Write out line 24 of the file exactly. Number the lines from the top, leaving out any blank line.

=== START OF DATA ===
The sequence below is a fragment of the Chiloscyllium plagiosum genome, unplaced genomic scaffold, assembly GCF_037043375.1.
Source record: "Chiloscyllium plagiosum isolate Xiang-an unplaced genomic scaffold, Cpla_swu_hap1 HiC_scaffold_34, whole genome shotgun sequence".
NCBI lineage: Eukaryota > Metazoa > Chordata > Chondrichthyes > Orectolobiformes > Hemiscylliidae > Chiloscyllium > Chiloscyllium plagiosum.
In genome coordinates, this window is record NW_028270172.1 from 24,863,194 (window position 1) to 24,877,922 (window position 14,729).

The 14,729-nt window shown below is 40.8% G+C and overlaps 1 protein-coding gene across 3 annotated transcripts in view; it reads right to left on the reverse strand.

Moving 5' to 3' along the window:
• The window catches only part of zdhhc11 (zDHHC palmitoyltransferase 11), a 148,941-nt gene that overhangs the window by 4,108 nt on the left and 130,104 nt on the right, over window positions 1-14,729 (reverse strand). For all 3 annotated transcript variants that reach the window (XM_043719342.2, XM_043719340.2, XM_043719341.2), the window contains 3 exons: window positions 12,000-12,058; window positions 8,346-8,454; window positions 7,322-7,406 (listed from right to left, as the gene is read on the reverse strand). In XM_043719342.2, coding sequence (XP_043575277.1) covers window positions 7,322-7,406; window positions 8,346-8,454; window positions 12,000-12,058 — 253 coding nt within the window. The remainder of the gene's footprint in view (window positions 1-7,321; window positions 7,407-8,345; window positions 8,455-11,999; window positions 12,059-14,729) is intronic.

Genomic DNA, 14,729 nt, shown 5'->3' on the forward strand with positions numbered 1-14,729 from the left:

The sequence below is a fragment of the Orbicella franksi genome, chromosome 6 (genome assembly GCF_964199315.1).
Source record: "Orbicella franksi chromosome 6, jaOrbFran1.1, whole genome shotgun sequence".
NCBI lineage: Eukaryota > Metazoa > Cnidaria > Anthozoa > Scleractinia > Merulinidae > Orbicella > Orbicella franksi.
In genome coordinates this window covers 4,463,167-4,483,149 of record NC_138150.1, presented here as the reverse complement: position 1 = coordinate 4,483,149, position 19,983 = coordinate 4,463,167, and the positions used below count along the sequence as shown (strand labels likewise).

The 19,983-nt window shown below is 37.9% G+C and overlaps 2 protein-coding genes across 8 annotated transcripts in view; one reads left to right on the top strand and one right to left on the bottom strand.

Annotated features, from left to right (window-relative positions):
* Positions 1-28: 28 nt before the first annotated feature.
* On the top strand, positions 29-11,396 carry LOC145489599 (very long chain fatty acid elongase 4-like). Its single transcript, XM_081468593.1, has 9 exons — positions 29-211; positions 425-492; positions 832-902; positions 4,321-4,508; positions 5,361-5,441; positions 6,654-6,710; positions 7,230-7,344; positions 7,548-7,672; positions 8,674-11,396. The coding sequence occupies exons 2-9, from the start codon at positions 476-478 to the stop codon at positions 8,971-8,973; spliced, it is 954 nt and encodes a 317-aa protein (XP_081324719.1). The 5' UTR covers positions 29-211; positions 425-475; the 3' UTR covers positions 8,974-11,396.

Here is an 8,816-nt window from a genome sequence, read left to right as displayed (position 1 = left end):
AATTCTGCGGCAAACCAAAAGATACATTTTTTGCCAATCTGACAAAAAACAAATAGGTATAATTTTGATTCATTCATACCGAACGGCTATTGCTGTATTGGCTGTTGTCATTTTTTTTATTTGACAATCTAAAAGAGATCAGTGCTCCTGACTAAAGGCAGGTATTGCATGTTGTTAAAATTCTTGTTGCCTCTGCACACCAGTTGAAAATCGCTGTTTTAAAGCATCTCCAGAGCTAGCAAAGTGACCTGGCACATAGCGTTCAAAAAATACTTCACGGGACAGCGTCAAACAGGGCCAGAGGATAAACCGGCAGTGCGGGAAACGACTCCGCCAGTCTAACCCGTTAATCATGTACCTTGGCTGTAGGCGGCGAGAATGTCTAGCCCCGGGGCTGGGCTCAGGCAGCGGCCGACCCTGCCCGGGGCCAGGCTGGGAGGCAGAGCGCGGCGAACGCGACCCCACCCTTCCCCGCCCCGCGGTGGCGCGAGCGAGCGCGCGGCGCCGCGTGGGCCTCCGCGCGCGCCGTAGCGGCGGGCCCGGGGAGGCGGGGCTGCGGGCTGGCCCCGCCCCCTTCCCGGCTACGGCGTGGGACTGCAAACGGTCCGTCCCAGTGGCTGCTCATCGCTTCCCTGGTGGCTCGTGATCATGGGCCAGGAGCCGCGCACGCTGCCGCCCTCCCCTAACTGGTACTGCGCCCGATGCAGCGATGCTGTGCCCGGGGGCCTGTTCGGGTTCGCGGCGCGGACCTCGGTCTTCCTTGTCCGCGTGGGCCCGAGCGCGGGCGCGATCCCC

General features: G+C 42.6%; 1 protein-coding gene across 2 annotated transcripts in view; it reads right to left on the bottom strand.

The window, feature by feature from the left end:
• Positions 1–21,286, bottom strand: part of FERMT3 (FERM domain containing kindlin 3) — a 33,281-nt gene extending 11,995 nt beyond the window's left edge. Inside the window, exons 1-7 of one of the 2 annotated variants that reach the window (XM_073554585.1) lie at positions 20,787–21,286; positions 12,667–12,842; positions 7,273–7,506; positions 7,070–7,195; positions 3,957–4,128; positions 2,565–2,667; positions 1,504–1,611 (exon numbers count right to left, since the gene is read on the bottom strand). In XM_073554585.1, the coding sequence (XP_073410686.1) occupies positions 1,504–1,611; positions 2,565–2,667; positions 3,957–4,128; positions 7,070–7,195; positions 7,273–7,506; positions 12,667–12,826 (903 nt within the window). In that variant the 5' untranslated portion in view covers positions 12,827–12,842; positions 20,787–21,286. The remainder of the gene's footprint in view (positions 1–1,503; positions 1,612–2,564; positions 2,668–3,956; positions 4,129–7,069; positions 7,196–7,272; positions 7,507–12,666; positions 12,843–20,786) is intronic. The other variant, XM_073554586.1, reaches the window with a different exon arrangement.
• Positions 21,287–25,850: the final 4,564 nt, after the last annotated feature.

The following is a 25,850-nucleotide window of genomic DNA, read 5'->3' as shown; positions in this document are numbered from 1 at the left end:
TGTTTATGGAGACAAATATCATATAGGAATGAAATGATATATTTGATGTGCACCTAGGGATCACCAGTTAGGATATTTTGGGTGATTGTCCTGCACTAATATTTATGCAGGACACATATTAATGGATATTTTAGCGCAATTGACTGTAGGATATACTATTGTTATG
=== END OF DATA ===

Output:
TGTTTATGGAGACAAATATCATATAGGAATGAAATGATATATTTGATGTGCACCTAGGGATCACCAGTTAGGATATTTTGGGTGATTGTCCTGCACTAATATTTATGCAGGACACATATTAATGGATATTTTAGCGCAATTGACTGTAGGATATACTATTGTTATG